Last winter, I made a skeptical comment about the above knife over to Chow. A few months later I got an email from the knifemaker:
Hi, just came across your post on Chow.com from 4.24. I'd very much
like to show you these knives in person and address some of your
assumptions. They are by no means for everyone,
but they are coming from a place of experience in food and design.
Anytime after this next Monday. Just give a shout.
This is, make no mistake, a big knife. It weighs more than twice as much as the 8" Wusthoff which is my regular utility knife. A side-by-side comparison also shows that the configuration of the MKS is different. My concern about the bike grip handle, which is what spurred the initial comment, turned out to be unfounded. One could, if one chose, hold the knife by the handle as if it were attached to the handlebar of an Schwinn, but you'd have no more control than if you grabbed any knife thus. But a standard chef's grip is comfortable -- the bike grip looks cool, and does the job as well as a more conventional grip.
These knives certainly look cool, but for the hefty price tags, they
had better be more than flair for the on-beyond-Design-Within-Reach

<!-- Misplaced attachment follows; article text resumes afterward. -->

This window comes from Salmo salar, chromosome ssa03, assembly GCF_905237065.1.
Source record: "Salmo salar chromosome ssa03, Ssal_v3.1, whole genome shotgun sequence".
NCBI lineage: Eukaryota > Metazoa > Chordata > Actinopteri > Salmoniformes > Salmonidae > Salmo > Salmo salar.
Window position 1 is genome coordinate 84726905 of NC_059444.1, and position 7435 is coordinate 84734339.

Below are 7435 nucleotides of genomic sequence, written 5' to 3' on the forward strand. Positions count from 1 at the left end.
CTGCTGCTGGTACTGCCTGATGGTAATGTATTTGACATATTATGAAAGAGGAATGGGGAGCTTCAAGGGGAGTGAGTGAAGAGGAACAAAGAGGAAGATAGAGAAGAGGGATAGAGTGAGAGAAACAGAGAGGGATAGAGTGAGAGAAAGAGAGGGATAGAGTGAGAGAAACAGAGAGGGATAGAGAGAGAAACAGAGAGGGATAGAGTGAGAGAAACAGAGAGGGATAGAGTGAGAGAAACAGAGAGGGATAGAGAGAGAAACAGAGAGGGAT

set, and they are. If you imagine a continuum that begins with the
crappy Ginsu style stamped and microserrated knife you had in college, and continues to the Henkels/Wusthofs/Globals you get for being a monogamous heterosexual,
the MKS is the next stage. This has its upside and its downside. The
Ginsu requires no maintenance, in fact cannot be sharpened, and
delivers a consistently mediocre cut. The Crate and Barrel stratum of
knives cut better, but require steeling and occasional sharpening. The
MKS blade is actually softer than a Wusthoff, which means it gets
duller faster than the Wusthof or whatever.
The good news is that it also gets sharper faster. Big Red Chef came
in a roll with a diamond steel and a strop, and the difference these
make between sharpenings is dramatic. The steel works like any steel,
but the MKS responds to it more quickly than a harder knife would. The
strop, which I had not used before, looks just like the strop a barber
uses, and has a similar function. After steeling, you can see the tiny
wire bead created by steeling come off on the leather. The MKS
outperforms Wusthoffs, et al, but requires more TLC.
The minimal TLC of steeling and stropping is worth the effort. The
size of the knife made me think initially I'd save the Big Red Chef for
when I needed to lop a bar of iron in half to impress some Saracens,
Richard the Lionhearted steez, but I've found the knife such a
consistent pleasure to use that I find myself using it even for things
like peeling a head's worth of garlic cloves. The length and the
balance of the knife makes it like having two knives in your hand at
once -- closer to the handle, the depth of the blade gives you the
power to dismantle a whole pig, while closer to the tip, you have the
finesse to bisect a bunch of cherry tomatoes for a salad.
As Simha confided to me off the bat, these are not for everyone.
However, if David Kamp is to be believed, there are many such cooks, and I imagine they would cherish this knife.